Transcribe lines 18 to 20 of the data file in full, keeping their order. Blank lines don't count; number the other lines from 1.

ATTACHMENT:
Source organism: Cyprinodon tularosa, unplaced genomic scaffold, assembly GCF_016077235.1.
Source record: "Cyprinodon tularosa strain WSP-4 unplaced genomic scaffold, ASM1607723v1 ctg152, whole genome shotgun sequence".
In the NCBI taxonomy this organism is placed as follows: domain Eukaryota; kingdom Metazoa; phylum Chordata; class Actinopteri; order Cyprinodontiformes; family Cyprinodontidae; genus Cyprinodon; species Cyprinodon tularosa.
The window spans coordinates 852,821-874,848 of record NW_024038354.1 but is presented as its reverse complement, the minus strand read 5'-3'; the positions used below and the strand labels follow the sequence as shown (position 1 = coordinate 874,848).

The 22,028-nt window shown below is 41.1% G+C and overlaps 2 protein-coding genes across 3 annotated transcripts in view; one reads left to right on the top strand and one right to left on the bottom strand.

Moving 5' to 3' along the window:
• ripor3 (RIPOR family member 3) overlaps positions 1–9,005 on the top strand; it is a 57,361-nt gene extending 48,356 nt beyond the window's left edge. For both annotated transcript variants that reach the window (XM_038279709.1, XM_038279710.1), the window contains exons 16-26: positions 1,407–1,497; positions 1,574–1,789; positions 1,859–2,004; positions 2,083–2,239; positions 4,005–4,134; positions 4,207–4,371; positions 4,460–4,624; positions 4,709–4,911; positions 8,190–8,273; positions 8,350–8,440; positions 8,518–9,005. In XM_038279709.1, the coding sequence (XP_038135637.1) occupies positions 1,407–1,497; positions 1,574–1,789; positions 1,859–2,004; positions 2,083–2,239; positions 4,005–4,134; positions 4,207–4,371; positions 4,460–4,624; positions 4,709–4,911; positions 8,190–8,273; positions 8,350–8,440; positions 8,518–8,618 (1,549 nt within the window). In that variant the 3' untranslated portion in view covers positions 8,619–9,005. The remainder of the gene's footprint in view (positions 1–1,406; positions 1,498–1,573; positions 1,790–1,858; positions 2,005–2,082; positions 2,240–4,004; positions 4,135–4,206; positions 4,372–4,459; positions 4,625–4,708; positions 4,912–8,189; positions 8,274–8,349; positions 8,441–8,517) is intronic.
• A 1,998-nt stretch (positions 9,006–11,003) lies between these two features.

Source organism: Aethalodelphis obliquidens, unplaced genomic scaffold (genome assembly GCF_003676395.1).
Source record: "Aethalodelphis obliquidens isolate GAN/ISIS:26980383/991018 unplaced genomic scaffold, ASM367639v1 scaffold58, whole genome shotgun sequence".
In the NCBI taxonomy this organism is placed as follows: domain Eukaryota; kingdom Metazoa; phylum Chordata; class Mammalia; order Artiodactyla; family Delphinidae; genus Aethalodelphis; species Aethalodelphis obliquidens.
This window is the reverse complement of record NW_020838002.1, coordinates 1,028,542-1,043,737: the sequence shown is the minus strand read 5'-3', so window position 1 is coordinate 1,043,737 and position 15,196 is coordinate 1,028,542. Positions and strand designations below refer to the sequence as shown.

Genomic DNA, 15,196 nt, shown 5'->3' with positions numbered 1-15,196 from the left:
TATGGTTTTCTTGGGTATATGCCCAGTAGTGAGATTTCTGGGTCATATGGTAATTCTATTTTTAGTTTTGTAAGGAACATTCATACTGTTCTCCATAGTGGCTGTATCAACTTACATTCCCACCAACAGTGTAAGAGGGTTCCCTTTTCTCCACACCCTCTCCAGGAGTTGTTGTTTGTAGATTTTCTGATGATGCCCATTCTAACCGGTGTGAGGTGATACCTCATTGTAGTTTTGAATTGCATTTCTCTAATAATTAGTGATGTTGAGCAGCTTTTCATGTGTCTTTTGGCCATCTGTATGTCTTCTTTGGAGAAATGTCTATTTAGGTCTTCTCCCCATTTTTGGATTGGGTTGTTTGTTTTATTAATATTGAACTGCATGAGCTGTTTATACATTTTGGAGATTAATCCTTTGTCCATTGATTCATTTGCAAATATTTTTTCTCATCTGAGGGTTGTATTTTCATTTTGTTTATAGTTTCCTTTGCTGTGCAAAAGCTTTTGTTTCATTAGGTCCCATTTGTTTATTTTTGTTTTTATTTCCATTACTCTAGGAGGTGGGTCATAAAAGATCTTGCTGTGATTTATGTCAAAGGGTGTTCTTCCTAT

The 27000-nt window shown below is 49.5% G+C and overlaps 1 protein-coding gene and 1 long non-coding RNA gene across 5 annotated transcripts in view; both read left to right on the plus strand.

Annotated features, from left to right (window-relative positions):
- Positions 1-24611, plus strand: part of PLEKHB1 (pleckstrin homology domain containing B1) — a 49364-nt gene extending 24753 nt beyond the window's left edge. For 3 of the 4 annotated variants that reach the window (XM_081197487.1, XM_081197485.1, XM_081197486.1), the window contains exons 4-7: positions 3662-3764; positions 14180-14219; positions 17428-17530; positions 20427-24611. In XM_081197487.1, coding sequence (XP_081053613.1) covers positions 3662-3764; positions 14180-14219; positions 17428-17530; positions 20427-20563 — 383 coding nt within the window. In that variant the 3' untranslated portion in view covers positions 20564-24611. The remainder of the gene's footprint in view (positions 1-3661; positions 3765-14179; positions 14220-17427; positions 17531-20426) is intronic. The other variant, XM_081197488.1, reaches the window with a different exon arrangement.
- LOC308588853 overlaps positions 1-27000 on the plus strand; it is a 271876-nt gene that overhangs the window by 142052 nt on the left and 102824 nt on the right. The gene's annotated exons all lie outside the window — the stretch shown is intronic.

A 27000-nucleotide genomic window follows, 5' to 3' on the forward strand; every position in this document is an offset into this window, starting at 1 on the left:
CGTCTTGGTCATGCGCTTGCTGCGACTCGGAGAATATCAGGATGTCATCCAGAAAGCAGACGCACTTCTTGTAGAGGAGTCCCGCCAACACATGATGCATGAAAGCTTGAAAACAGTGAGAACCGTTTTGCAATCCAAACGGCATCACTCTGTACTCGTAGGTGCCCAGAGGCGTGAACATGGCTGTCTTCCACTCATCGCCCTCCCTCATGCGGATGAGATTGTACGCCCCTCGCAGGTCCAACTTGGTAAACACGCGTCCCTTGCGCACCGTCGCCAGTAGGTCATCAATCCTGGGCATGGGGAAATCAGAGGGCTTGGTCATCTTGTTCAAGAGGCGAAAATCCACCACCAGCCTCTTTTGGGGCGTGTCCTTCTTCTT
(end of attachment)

- LOC308588853 overlaps positions 1-27000 on the plus strand; it is a 271876-nt gene that overhangs the window by 142052 nt on the left and 102824 nt on the right. The gene's annotated exons all lie outside the window — the stretch shown is intronic.

A 27000-nucleotide genomic window follows, 5' to 3' on the forward strand; every position in this document is an offset into this window, starting at 1 on the left:
CGTCTTGGTCATGCGCTTGCTGCGACTCGGAGAATATCAGGATGTCATCCAGAAAGCAGACGCACTTCTTGTAGAGGAGTCCCGCCAACACATGATGCATGAAAGCTTGAAAACAGTGAGAACCGTTTTGCAATCCAAACGGCATCACTCTGTACTCGTAGGTGCCCAGAGGCGTGAACATGGCTGTCTTCCACTCATCGCCCTCCCTCATGCGGATGAGATTGTACGCCCCTCGCAGGTCCAACTTGGTAAACACGCGTCCCTTGCGCACCGTCGCCAGTAGGTCATCAATCCTGGGCATGGGGAAATCAGAGGGCTTGGTCATCTTGTTCAAGAGGCGAAAATCCACCACCAGCCTCTTTTGGGGCGTGTCCTTCTTCTT